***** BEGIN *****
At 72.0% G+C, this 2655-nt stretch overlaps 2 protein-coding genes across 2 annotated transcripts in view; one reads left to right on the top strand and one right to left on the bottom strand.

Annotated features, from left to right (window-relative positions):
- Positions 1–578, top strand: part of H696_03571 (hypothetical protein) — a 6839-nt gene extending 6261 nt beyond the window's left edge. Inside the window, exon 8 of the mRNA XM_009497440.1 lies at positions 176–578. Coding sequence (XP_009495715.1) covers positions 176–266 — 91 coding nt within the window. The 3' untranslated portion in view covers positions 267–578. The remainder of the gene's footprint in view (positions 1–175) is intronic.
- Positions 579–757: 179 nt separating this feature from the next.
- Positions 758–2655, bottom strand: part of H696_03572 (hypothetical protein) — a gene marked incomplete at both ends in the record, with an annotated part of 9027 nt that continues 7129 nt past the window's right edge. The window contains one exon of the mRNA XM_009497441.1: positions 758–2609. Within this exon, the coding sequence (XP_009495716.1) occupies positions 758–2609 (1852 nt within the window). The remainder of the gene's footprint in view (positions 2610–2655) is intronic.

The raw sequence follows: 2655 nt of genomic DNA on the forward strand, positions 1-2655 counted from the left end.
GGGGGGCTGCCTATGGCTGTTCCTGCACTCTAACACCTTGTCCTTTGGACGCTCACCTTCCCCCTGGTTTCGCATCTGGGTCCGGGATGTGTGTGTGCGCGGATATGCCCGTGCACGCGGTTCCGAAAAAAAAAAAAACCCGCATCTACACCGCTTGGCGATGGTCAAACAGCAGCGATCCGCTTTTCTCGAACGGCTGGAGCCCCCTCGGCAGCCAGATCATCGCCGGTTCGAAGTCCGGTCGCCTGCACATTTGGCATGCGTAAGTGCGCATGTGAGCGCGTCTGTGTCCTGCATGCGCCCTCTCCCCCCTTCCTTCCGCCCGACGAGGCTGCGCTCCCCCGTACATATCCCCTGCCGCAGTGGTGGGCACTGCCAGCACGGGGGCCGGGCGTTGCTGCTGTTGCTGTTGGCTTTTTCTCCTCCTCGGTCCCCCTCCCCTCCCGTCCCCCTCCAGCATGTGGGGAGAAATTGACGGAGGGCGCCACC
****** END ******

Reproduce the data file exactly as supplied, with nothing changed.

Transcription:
At 72.0% G+C, this 2655-nt stretch overlaps 2 protein-coding genes across 2 annotated transcripts in view; one reads left to right on the top strand and one right to left on the bottom strand.

Annotated features, from left to right (window-relative positions):
- Positions 1–578, top strand: part of H696_03571 (hypothetical protein) — a 6839-nt gene extending 6261 nt beyond the window's left edge. Inside the window, exon 8 of the mRNA XM_009497440.1 lies at positions 176–578. Coding sequence (XP_009495715.1) covers positions 176–266 — 91 coding nt within the window. The 3' untranslated portion in view covers positions 267–578. The remainder of the gene's footprint in view (positions 1–175) is intronic.
- Positions 579–757: 179 nt separating this feature from the next.
- Positions 758–2655, bottom strand: part of H696_03572 (hypothetical protein) — a gene marked incomplete at both ends in the record, with an annotated part of 9027 nt that continues 7129 nt past the window's right edge. The window contains one exon of the mRNA XM_009497441.1: positions 758–2609. Within this exon, the coding sequence (XP_009495716.1) occupies positions 758–2609 (1852 nt within the window). The remainder of the gene's footprint in view (positions 2610–2655) is intronic.

The raw sequence follows: 2655 nt of genomic DNA on the forward strand, positions 1-2655 counted from the left end.
GGGGGGCTGCCTATGGCTGTTCCTGCACTCTAACACCTTGTCCTTTGGACGCTCACCTTCCCCCTGGTTTCGCATCTGGGTCCGGGATGTGTGTGTGCGCGGATATGCCCGTGCACGCGGTTCCGAAAAAAAAAAAAACCCGCATCTACACCGCTTGGCGATGGTCAAACAGCAGCGATCCGCTTTTCTCGAACGGCTGGAGCCCCCTCGGCAGCCAGATCATCGCCGGTTCGAAGTCCGGTCGCCTGCACATTTGGCATGCGTAAGTGCGCATGTGAGCGCGTCTGTGTCCTGCATGCGCCCTCTCCCCCCTTCCTTCCGCCCGACGAGGCTGCGCTCCCCCGTACATATCCCCTGCCGCAGTGGTGGGCACTGCCAGCACGGGGGCCGGGCGTTGCTGCTGTTGCTGTTGGCTTTTTCTCCTCCTCGGTCCCCCTCCCCTCCCGTCCCCCTCCAGCATGTGGGGAGAAATTGACGGAGGGCGCCACC